In studying the political history of America, the scholar will note along with Arthur Schlesinger, Jr., who wrote in his Age of Roosevelt that foreign radicalism has never taken deep root here. From the visceral horror felt by the Founding Fathers toward the bloodbath going on in France to the resolute pursuance of seeing an end to the Nazis, America has always managed to resist being taken in by extremism from left or right. The source of our strength as a nation’s people has always lain in our ability to value compromise and moderation, which are necessary if we wish in times of crisis to be able to pull together with the full force of American conviction behind us, like when we fought World War Two. When these values are abandoned, democratic nations start to fall. If we lose our ability to communicate, we clearly can’t coordinate strategy. Only the full force of America’s people can activate its might enough to keep the world safe for democracy.  Our ability to hold the center is why we have become and remained so strong.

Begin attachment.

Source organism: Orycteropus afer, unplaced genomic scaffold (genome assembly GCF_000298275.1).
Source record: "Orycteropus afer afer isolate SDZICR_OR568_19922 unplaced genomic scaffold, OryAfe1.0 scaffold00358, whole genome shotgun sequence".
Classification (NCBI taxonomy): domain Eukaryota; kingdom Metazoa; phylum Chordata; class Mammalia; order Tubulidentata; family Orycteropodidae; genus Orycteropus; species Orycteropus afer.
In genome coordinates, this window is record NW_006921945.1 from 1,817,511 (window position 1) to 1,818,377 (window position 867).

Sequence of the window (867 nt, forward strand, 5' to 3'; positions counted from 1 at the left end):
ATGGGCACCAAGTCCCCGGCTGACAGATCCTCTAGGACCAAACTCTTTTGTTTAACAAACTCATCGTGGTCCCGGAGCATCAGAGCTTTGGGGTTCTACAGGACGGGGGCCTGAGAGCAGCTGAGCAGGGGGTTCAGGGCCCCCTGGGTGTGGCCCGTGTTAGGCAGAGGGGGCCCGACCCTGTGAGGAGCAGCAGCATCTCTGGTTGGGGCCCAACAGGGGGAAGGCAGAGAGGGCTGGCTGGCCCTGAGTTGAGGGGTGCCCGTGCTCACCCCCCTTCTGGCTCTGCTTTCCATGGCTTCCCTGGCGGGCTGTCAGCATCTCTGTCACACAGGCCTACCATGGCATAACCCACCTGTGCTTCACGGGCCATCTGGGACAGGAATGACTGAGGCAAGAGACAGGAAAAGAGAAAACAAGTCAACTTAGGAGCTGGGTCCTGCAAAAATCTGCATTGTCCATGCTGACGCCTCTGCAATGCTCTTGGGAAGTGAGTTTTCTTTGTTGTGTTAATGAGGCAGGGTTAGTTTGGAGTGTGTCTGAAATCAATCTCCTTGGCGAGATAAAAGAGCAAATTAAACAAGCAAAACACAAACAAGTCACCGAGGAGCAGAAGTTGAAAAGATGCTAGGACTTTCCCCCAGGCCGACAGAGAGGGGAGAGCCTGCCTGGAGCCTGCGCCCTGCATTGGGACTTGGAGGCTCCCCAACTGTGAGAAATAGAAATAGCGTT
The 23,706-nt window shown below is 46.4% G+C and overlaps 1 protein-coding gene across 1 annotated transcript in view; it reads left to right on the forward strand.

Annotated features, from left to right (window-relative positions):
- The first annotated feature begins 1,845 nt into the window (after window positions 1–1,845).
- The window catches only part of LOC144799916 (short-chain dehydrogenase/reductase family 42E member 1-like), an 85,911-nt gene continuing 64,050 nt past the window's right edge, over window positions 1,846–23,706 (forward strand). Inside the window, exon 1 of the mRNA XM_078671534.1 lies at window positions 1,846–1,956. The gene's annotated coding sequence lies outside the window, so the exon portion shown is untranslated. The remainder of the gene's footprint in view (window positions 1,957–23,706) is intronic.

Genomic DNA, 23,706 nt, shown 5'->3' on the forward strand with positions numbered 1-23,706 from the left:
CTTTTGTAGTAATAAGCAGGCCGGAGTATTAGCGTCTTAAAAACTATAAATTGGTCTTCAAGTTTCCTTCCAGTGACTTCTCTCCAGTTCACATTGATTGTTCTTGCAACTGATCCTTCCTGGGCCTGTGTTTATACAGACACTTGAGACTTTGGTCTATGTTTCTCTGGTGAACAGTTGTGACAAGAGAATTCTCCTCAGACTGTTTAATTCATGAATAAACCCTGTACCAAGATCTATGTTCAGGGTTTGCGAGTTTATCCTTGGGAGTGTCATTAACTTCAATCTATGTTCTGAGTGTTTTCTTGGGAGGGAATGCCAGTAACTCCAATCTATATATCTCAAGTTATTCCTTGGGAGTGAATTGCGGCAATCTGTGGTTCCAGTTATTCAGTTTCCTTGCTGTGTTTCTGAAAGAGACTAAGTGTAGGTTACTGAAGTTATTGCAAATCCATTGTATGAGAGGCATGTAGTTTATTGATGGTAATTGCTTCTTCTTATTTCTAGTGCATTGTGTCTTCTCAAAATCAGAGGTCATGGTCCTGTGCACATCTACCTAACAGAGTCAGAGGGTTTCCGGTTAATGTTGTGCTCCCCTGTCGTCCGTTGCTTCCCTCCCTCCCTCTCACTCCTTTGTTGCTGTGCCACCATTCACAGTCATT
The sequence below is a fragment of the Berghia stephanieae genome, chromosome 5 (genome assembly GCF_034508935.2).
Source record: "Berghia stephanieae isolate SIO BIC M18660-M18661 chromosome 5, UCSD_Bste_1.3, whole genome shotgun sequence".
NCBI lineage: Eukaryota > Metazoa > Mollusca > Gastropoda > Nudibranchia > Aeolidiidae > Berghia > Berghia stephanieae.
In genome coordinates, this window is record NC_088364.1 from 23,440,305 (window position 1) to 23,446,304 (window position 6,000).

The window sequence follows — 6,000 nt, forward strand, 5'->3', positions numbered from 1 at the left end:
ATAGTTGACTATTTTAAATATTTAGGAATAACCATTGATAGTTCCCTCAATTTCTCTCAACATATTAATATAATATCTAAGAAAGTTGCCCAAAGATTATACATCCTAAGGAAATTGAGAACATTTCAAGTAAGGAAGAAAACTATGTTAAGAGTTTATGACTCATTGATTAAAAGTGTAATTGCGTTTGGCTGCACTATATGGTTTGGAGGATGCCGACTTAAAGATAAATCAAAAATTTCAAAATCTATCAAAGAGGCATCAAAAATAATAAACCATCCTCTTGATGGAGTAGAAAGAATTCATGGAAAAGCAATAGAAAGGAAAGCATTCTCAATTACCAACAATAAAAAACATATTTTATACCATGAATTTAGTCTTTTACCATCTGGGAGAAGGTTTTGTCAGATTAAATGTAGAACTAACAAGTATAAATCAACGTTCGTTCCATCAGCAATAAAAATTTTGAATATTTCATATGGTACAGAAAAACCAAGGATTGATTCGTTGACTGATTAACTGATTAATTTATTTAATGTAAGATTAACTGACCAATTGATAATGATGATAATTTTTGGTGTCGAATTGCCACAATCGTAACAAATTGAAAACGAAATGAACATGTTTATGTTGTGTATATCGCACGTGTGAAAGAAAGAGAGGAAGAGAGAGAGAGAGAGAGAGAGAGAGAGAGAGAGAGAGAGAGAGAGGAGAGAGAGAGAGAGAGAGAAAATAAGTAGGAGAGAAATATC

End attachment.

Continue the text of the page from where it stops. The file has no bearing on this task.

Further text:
After looking at all this, a simple question remains. Has America ever faced a midterm election like 2018? In considering its potential impact of it on the country and its global standing, many would argue that the answer lies in the negative. The Trump administration has been a disaster of colossal proportion. Every day that America is represented in its highest office by a man who many would argue is both corrupt and deeply incompetent is a day in which we are vulnerable in the eyes of the world. Resisting his demented policies has taken everything we have, but we managed it even though we held so little power. After two years of that, holding the House of Representatives feels like a tremendous luxury of strength. We can assure the Trump presidency will be a lame duck from this point on. We can’t start setting things to rights just yet, but we can stop the current Oval Office occupant when he tries to do further damage. We can block his cruel new policies, and removing his ability to hamstring our future with corrupt appointees like the Supreme Court’s Brett Kavanaugh. This is why it was so crucial for the Democratic “Blue Wave” to sweep America.